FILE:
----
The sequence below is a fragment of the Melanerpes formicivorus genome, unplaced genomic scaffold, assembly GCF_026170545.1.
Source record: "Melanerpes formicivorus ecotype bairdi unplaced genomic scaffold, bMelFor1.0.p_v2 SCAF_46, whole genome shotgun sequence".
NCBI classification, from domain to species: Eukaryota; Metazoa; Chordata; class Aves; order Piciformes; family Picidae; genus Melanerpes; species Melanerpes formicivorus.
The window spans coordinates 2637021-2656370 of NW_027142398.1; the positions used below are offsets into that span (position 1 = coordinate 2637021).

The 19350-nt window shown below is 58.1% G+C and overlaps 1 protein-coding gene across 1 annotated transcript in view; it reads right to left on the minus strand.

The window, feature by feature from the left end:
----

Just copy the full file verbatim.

The sequence below is a fragment of the Melanerpes formicivorus genome, unplaced genomic scaffold, assembly GCF_026170545.1.
Source record: "Melanerpes formicivorus ecotype bairdi unplaced genomic scaffold, bMelFor1.0.p_v2 SCAF_46, whole genome shotgun sequence".
NCBI classification, from domain to species: Eukaryota; Metazoa; Chordata; class Aves; order Piciformes; family Picidae; genus Melanerpes; species Melanerpes formicivorus.
The window spans coordinates 2637021-2656370 of NW_027142398.1; the positions used below are offsets into that span (position 1 = coordinate 2637021).

The 19350-nt window shown below is 58.1% G+C and overlaps 1 protein-coding gene across 1 annotated transcript in view; it reads right to left on the minus strand.

The window, feature by feature from the left end: